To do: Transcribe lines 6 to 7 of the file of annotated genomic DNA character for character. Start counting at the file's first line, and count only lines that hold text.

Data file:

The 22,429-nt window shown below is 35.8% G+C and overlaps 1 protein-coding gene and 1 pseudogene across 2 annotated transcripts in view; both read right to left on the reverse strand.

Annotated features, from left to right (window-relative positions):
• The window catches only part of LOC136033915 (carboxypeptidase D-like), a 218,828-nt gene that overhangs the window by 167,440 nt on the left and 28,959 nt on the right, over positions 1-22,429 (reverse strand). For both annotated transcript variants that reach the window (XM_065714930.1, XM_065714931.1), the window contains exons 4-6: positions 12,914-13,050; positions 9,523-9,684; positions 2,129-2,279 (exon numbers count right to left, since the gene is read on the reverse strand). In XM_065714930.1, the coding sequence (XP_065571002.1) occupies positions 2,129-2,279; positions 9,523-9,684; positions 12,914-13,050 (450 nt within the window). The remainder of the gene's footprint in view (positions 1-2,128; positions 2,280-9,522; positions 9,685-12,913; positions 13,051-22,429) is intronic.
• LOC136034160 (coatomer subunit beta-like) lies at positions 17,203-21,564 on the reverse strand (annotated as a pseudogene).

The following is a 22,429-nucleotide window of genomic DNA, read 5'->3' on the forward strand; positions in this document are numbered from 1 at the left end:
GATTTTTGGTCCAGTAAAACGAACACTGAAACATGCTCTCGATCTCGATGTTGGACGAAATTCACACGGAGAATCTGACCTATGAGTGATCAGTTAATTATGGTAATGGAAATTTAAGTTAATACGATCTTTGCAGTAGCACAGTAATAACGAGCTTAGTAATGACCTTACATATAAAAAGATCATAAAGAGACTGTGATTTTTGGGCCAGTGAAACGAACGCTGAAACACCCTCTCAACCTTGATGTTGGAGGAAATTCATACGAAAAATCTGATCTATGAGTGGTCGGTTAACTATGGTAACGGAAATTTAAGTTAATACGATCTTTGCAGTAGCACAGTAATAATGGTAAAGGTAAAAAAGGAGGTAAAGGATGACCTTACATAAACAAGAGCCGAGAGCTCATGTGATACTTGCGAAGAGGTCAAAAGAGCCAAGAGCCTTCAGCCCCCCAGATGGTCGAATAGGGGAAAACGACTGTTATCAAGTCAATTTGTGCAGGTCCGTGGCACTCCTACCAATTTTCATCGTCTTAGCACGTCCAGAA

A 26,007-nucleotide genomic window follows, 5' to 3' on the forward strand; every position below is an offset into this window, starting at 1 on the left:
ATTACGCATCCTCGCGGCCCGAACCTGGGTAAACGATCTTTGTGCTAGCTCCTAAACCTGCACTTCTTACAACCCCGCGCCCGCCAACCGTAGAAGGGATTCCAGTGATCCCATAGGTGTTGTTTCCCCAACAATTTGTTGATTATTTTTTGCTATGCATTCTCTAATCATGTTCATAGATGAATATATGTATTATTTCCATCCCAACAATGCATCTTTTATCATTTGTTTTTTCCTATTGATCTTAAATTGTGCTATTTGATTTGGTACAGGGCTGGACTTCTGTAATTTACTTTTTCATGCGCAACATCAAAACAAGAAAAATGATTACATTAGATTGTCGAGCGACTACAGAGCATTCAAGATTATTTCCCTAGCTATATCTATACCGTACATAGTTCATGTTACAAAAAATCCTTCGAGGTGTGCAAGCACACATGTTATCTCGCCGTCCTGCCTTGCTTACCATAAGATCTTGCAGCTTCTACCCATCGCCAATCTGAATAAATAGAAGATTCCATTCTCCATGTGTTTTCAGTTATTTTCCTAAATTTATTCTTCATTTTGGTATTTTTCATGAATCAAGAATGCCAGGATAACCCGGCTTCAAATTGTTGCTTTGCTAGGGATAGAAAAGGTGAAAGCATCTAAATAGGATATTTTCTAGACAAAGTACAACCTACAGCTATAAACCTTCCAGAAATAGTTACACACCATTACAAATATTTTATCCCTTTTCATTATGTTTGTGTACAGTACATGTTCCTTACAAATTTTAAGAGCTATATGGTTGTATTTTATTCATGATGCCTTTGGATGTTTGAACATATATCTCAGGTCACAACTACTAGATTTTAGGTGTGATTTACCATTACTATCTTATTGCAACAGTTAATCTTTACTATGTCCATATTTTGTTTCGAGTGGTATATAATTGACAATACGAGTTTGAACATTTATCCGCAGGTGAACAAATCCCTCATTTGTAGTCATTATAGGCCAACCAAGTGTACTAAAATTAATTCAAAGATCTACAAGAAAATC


GATTTTTGGTCCAGTAAAACGAACACTGAAACATGCTCTCGATCTCGATGTTGGACGAAATTCACACGGAGAATCTGACCTATGAGTGATCAGTTAATTATGGTAATGGAAATTTAAGTTAATACGATCTTTGCAGTAGCACAGTAATAACGAGCTTAGTAATGACCTTACATATAAAAAGATCATAAAGAGACTGTGATTTTTGGGCCAGTGAAACGAACGCTGAAACACCCTCTCAACCTTGATGTTGGAGGAAATTCATACGAAAAATCTGATCTATGAGTGGTCGGTTAACTATGGTAACGGAAATTTAAGTTAATACGATCTTTGCAGTAGCACAGTAATAATGGTAAAGGTAAAAAAGGAGGTAAAGGATGACCTTACATAAACAAGAGCCGAGAGCTCATGTGATACTTGCGAAGAGGTCAAAAGAGCCAAGAGCCTTCAGCCCCCCAGATGGTCGAATAGGGGAAAACGACTGTTATCAAGTCAATTTGTGCAGGTCCGTGGCACTCCTACCAATTTTCATCGTCTTAGCACGTCCAGAA

A 26,007-nucleotide genomic window follows, 5' to 3' on the forward strand; every position below is an offset into this window, starting at 1 on the left: